5 reasons regular investing can be a great investment strategy

Regular investing allows you to invest a set amount into the markets each month. Saving little and often in this way can be a great habit that could make a big difference to your overall levels of wealth over the longer term.

Topping up your investment portfolio on a regular basis with smaller amounts of money can also prove less risky and more profitable.

Drip-feeding your money into the stock market will mean you end up buying shares at different prices. So, when prices rise, your money will buy fewer shares. But, when prices drop, your money will go further and buy you more.

This way of purchasing shares on a regular basis, instead of bulk-buying with a hefty sum, is also called “pound-cost averaging”.

If the market goes through a rough patch, as we have seen during the first half of 2022, regular investing helps cushion the impact.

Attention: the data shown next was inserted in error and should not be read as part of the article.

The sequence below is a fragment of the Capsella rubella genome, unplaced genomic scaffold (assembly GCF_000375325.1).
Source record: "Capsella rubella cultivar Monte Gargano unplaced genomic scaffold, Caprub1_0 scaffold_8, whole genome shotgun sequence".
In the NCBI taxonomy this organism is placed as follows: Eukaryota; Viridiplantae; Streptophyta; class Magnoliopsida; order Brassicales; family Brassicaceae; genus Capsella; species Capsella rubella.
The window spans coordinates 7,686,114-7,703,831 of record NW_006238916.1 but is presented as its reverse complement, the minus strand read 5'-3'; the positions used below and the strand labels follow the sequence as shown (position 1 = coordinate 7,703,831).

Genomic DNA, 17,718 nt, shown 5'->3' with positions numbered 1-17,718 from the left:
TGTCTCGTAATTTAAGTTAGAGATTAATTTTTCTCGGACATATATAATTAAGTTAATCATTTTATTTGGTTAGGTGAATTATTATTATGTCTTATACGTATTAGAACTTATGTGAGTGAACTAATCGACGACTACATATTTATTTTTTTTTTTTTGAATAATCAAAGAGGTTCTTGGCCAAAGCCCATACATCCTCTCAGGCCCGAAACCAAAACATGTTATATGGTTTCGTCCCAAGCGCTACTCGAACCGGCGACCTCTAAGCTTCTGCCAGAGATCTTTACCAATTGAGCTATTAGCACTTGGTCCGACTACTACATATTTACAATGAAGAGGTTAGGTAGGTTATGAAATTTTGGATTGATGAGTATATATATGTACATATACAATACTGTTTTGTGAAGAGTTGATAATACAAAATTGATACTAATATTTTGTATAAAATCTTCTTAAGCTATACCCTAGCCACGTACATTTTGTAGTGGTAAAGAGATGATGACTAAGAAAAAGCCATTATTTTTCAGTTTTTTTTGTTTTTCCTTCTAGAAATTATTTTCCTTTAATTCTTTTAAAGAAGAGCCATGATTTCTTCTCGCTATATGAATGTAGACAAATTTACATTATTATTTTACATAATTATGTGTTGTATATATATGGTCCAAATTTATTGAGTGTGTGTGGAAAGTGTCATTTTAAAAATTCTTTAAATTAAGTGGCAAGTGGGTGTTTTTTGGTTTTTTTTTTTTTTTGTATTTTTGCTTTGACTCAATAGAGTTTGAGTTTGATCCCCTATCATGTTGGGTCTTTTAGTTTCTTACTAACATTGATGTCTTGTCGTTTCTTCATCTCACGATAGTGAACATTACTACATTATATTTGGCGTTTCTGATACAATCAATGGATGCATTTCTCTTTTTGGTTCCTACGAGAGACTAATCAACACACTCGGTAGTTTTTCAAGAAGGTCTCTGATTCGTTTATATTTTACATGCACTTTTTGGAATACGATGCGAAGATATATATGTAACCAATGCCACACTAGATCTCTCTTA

While there's no guarantee of achieving better returns than investing a lump sum over a fixed, long-term period, you will end up paying the average price of the share. It is this that reduces your risk and provides you with potentially smoother returns.

Regular investing can be an ideal way to save money for children

By investing regularly while children are growing up, it’s possible to accrue a healthy lump sum. This can then be used to cover university fees, a deposit for their first property or an adventure, such as world travel or starting their own business.

Here are five more reasons regular investing can be a sensible option if you want to grow your wealth.

1. Build discipline